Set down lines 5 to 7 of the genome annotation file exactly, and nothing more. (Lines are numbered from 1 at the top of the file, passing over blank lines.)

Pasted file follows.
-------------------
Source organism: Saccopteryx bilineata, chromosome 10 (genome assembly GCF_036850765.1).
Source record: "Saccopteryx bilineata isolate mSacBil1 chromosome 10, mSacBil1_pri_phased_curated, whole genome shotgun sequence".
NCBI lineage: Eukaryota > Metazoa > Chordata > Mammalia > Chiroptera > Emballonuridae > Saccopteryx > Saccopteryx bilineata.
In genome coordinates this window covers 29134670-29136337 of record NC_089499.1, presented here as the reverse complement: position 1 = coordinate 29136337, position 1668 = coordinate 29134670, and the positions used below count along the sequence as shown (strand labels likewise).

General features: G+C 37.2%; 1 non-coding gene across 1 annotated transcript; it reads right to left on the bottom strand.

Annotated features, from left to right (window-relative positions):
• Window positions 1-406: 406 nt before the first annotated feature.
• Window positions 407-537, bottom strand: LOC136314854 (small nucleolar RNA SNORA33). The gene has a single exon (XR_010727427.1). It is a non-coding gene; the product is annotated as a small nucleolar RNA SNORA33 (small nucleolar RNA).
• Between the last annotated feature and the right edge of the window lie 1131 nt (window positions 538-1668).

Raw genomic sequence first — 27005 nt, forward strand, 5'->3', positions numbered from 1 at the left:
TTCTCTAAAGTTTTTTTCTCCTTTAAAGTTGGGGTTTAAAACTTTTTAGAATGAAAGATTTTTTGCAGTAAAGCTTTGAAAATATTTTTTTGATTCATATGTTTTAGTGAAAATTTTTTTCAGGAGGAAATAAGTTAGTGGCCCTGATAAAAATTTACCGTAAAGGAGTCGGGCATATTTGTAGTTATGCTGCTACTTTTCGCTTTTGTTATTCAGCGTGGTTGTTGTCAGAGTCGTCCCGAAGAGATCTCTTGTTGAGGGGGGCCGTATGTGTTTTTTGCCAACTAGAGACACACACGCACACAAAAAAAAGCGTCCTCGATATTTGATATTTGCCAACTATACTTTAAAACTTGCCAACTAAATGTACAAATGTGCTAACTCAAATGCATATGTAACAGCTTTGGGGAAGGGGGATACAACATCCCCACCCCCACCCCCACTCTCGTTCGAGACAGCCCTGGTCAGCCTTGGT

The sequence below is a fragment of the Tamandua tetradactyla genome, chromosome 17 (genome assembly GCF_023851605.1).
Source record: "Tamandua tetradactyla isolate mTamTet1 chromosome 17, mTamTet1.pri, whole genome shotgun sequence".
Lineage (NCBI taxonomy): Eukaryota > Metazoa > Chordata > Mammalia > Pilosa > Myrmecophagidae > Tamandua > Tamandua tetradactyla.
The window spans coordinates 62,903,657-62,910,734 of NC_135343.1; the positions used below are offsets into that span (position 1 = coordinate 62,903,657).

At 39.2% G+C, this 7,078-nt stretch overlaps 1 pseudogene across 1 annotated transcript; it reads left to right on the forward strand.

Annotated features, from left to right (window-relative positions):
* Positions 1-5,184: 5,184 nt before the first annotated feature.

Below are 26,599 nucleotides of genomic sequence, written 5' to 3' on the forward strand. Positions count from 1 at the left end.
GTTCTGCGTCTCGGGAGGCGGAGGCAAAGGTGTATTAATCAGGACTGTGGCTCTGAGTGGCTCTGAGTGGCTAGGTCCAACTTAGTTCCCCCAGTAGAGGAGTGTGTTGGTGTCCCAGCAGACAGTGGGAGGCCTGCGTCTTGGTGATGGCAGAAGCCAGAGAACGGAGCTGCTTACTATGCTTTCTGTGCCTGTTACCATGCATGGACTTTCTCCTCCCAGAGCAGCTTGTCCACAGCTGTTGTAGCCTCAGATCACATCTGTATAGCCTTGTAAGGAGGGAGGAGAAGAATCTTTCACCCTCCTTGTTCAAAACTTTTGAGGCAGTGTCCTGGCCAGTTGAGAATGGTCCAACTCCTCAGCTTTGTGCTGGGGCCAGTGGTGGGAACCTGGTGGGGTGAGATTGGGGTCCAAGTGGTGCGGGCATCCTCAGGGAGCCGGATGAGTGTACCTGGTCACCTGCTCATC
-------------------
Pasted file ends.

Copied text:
General features: G+C 37.2%; 1 non-coding gene across 1 annotated transcript; it reads right to left on the bottom strand.

Annotated features, from left to right (window-relative positions):
• Window positions 1-406: 406 nt before the first annotated feature.